The quiet man is suddenly making a big noise and enjoying the glare of the spotlight rather than trying to avoid it.
Sean Bowen seemed to have spent his career happy to be operating with relative anonymity but he has embraced a new world which sees him leading the jump jockeys’ championship by 29 winners after his latest double at Lingfield on Thursday.
He may have a target on his back and nearest rival Harry Cobden has the bit between his teeth but Bowen believes that with the support of his trainer father Peter, plus main winner suppliers Olly Murphy, Martin Keighley and Gordon Elliott, he will not be caught.
It is certainly hard to see how reigning champion Brian Hughes, another at the head of the chasing pack, can make up a 42-winner deficit.
Bowen does not downplay how much it would mean to him to be crowned champion. Make no mistake he desperately wants the crown. The jockey, who has chances of adding to his tally with five rides at Bangor on Saturday, said: ‘I’m more confident now. I used to hate speaking to the media. I was so bad in front of a camera.
Leading the jumps’ jockey championship, Sean Bowen is a quiet man pursuing a big prize
Bowen leads the jump jockeys’ championship by 29 winners after his latest double at Lingfield
‘I suppose you grow in confidence in yourself but rightly or wrongly I’ve always believed I can ride. I have kept improving but I always felt like I was good enough. I don’t feel like I’ve changed.
‘Every successful sportsman I look at has a lot of self-belief. If you don’t then you probably won’t end up being as good as you should be.
‘I’m fairly relaxed because there is a long way to go until the end of the season in April. But I’ve had a very good start and I have got good stables behind me.’
Still only 26, Bowen has been part of the racing furniture for a decade, seeing off Nico de Boinville in 2015 to become the youngest ever winner of the Conditional Jump Jockeys’ title.
He has been around racehorses virtually since he could walk and it is probably most diplomatic to say they played a bigger part in his life than school and teachers.
He and his two brothers — Mickey, who works for Willie Mullins, and fellow jockey James, based with Nicky Henderson —spent hours in a horsebox with their father and mother Karen as they transported horses from their base in Haverfordwest on the west Wales coast to tracks around the country.
Not that Sean was initially in love with racing. He recalled: ‘It was good because it was all family together. We’d all go in the lorry and we could play G1 Jockey on the PlayStation all the way to the races!
‘I remember the Racing channel being on the TV in the lorry all the time and it used to annoy me, I just wanted to be on my PlayStation. It wasn’t really until I started pony racing at about 10 or 11 I started getting interested.
‘Even though I wasn’t paying that much attention, I was probably picking up more than I thought when Tom O’Brien, AP McCoy, Jamie Moore and Richard Johnson rode for Dad.
‘I was 12 when I started riding out and I remember schooling over a point-to-point course when I was 14 — it was petrifying but Dad thought it was a good idea so I gave it a go. Mum and Dad shipped me and James over to Gordon Elliott’s in Ireland when I was 14. We’d go over, spend three weekends pony racing with the week in between at Gordon’s.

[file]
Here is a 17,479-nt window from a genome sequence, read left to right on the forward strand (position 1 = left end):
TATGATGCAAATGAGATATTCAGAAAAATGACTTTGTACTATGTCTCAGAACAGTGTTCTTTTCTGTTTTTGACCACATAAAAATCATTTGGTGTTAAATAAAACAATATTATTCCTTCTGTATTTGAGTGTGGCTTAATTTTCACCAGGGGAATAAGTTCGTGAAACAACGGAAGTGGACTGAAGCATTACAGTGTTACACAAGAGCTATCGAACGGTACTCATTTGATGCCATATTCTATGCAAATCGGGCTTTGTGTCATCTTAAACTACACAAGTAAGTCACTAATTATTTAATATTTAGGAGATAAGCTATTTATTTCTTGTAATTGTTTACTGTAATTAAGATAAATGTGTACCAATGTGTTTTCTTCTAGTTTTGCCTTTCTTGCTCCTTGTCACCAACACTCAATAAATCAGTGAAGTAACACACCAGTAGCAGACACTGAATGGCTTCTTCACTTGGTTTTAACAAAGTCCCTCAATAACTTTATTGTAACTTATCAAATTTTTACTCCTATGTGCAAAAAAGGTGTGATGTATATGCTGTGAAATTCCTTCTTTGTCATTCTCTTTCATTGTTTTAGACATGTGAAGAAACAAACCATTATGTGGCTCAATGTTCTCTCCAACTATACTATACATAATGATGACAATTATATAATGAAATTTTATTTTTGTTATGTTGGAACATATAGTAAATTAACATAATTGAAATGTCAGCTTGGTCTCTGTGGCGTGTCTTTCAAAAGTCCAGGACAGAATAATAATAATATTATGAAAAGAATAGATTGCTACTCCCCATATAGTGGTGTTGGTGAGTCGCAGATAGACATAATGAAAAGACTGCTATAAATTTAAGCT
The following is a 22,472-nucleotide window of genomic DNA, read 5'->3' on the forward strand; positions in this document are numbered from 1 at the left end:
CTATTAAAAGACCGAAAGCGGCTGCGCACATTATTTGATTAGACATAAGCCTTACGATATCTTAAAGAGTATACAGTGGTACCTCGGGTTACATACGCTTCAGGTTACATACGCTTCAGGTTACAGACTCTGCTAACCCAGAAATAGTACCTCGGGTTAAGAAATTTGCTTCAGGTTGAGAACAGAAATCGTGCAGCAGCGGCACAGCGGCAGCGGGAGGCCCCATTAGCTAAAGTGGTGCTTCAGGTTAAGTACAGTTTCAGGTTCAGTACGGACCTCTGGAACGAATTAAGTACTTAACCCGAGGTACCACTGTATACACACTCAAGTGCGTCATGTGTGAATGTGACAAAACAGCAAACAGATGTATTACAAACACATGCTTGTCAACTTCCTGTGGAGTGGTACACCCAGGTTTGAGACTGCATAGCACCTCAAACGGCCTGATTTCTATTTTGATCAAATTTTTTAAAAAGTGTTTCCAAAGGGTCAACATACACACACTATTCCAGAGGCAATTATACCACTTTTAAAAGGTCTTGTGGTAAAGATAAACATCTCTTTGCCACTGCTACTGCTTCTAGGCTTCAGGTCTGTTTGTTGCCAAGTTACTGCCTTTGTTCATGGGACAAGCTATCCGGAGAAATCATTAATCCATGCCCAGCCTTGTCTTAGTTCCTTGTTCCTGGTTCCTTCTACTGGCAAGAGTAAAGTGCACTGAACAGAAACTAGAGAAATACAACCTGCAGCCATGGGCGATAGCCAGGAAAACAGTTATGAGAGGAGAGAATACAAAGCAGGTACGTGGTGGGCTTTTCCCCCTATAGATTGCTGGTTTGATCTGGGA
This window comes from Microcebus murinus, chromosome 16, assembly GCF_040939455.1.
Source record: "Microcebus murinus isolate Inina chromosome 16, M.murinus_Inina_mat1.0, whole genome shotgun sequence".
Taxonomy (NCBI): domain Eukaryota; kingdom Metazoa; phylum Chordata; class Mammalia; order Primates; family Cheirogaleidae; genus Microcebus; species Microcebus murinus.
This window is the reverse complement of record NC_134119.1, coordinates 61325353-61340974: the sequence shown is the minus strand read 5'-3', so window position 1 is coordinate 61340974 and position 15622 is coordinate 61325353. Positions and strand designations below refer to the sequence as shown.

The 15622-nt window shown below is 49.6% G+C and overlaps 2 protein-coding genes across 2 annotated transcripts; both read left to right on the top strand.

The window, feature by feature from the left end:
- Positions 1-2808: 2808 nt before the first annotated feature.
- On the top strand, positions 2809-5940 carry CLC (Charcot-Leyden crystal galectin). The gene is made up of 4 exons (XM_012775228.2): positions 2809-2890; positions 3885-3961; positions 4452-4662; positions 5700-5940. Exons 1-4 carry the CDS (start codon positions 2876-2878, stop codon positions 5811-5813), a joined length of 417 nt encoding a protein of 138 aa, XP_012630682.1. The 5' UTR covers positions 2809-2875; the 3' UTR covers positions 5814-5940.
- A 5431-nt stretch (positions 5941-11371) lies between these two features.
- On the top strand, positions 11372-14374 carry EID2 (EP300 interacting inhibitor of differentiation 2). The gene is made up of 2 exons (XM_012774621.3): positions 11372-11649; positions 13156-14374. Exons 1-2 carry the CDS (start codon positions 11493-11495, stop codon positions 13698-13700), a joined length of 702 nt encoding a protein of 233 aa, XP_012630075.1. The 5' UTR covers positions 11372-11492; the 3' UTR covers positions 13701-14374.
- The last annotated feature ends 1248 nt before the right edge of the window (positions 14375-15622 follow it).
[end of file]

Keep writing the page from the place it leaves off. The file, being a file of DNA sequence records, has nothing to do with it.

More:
‘Without James I’d have been homesick but we loved it. We’d ride six or seven lots a day. I’ve never been so tired! We did everything, mucking out, creosoting and painting stables as well as riding out. We learnt a lot.’
Bowen’s career has taken in stints with champion trainer Paul Nicholls, alongside Cobden, and Harry Fry, who supplied his two career Grade One wins, If The Cap Fits in the 2019 Liverpool Hurdle and Metier in the 2021 Tolworth Hurdle.
Bowen switched to being a freelance rider, and got more mounts as a result of the decision
But he feels he is most at home now operating as a freelance.
Bowen added: ‘I was thinking about it the other day, how little I remember from when I was 16. I was living in dream world a little bit and just floating along, turning up riding winners.
‘It happened very quickly. I started at Paul’s and rode loads of winners and it was very easy at that time but I then felt like I was stuck in a rut when Harry Cobden got his job there.
‘He was younger than me and I’d been there for longer but it was the right thing for Paul to do because Harry was better than me at the time.
‘I felt I had to move on and try something different so I went home that summer and worked for Dad and had an incredible summer. I ended up riding 91 winners, a really good season.
‘I was freelance able to ride for more people and grow more contacts. I picked up a couple of spare rides for Harry Fry and when Noel Fehily retired I got more mounts, including winning the Grade One on If The Cap Fits.’
Bowen has hired a driver and changed his diet as he looks to pursue the championship
Bowen’s focus on a title challenge narrowed by sharpening up his routine. He also appointed a driver to help him focus solely on riding. His 476 mounts are more than any other rider this season.
‘When I started I used to have a lot of takeaways and my diet was terrible,’ Bowen said. ‘Now my diet is good, I go to the gym as often as I can, I have got a driver and I use a jockey coach pretty regularly. I try to keep as healthy and professional as I possibly can.’
The changes have worked. Bowen’s career has moved to a new level and he has big ambitions.
He would love to ride his first Cheltenham Festival winner and win the Grand National on a horse trained by his father. But he has laid down a marker for the 2023-24 season and it is the title in his sights.
It will take some effort for any of his colleagues to catch him.